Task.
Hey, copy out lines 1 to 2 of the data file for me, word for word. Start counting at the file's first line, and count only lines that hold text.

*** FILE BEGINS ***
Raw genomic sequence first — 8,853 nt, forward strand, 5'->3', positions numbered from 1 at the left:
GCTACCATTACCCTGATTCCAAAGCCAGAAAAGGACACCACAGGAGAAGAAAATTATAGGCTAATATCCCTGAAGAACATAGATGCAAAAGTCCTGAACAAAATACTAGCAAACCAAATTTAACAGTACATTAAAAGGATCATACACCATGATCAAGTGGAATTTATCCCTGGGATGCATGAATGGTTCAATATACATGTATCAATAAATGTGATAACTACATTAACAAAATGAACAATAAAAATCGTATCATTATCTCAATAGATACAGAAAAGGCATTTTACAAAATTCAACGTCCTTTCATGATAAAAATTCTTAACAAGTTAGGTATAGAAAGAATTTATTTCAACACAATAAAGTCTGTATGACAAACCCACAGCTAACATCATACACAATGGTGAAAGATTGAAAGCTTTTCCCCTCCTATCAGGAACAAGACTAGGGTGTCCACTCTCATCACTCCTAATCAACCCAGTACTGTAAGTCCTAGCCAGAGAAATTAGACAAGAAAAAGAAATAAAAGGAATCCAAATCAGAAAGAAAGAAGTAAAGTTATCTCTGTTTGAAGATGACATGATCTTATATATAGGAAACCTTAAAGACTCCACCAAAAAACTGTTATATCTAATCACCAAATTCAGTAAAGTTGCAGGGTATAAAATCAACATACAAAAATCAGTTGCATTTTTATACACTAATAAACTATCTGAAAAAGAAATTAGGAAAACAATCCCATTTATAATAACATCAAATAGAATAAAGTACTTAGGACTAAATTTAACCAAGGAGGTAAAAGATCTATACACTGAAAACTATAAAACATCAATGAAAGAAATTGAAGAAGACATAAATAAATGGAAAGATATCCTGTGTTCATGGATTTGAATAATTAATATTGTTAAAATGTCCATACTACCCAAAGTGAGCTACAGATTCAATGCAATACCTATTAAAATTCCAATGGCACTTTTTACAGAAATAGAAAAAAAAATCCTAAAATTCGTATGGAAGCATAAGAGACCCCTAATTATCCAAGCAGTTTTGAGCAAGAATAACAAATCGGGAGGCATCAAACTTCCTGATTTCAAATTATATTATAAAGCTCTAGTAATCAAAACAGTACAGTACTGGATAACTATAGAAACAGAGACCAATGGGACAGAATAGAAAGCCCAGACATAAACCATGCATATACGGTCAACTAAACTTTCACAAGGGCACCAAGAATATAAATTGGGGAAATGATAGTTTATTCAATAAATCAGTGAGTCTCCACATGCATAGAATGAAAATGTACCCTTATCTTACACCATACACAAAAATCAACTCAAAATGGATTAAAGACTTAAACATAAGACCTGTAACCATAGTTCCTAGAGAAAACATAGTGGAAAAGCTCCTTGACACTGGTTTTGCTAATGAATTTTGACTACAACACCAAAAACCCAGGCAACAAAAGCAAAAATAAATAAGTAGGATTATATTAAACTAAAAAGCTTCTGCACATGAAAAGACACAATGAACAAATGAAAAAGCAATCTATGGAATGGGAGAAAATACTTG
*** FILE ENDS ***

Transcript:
Raw genomic sequence first — 8,853 nt, forward strand, 5'->3', positions numbered from 1 at the left:
GCTACCATTACCCTGATTCCAAAGCCAGAAAAGGACACCACAGGAGAAGAAAATTATAGGCTAATATCCCTGAAGAACATAGATGCAAAAGTCCTGAACAAAATACTAGCAAACCAAATTTAACAGTACATTAAAAGGATCATACACCATGATCAAGTGGAATTTATCCCTGGGATGCATGAATGGTTCAATATACATGTATCAATAAATGTGATAACTACATTAACAAAATGAACAATAAAAATCGTATCATTATCTCAATAGATACAGAAAAGGCATTTTACAAAATTCAACGTCCTTTCATGATAAAAATTCTTAACAAGTTAGGTATAGAAAGAATTTATTTCAACACAATAAAGTCTGTATGACAAACCCACAGCTAACATCATACACAATGGTGAAAGATTGAAAGCTTTTCCCCTCCTATCAGGAACAAGACTAGGGTGTCCACTCTCATCACTCCTAATCAACCCAGTACTGTAAGTCCTAGCCAGAGAAATTAGACAAGAAAAAGAAATAAAAGGAATCCAAATCAGAAAGAAAGAAGTAAAGTTATCTCTGTTTGAAGATGACATGATCTTATATATAGGAAACCTTAAAGACTCCACCAAAAAACTGTTATATCTAATCACCAAATTCAGTAAAGTTGCAGGGTATAAAATCAACATACAAAAATCAGTTGCATTTTTATACACTAATAAACTATCTGAAAAAGAAATTAGGAAAACAATCCCATTTATAATAACATCAAATAGAATAAAGTACTTAGGACTAAATTTAACCAAGGAGGTAAAAGATCTATACACTGAAAACTATAAAACATCAATGAAAGAAATTGAAGAAGACATAAATAAATGGAAAGATATCCTGTGTTCATGGATTTGAATAATTAATATTGTTAAAATGTCCATACTACCCAAAGTGAGCTACAGATTCAATGCAATACCTATTAAAATTCCAATGGCACTTTTTACAGAAATAGAAAAAAAAATCCTAAAATTCGTATGGAAGCATAAGAGACCCCTAATTATCCAAGCAGTTTTGAGCAAGAATAACAAATCGGGAGGCATCAAACTTCCTGATTTCAAATTATATTATAAAGCTCTAGTAATCAAAACAGTACAGTACTGGATAACTATAGAAACAGAGACCAATGGGACAGAATAGAAAGCCCAGACATAAACCATGCATATACGGTCAACTAAACTTTCACAAGGGCACCAAGAATATAAATTGGGGAAATGATAGTTTATTCAATAAATCAGTGAGTCTCCACATGCATAGAATGAAAATGTACCCTTATCTTACACCATACACAAAAATCAACTCAAAATGGATTAAAGACTTAAACATAAGACCTGTAACCATAGTTCCTAGAGAAAACATAGTGGAAAAGCTCCTTGACACTGGTTTTGCTAATGAATTTTGACTACAACACCAAAAACCCAGGCAACAAAAGCAAAAATAAATAAGTAGGATTATATTAAACTAAAAAGCTTCTGCACATGAAAAGACACAATGAACAAATGAAAAAGCAATCTATGGAATGGGAGAAAATACTTG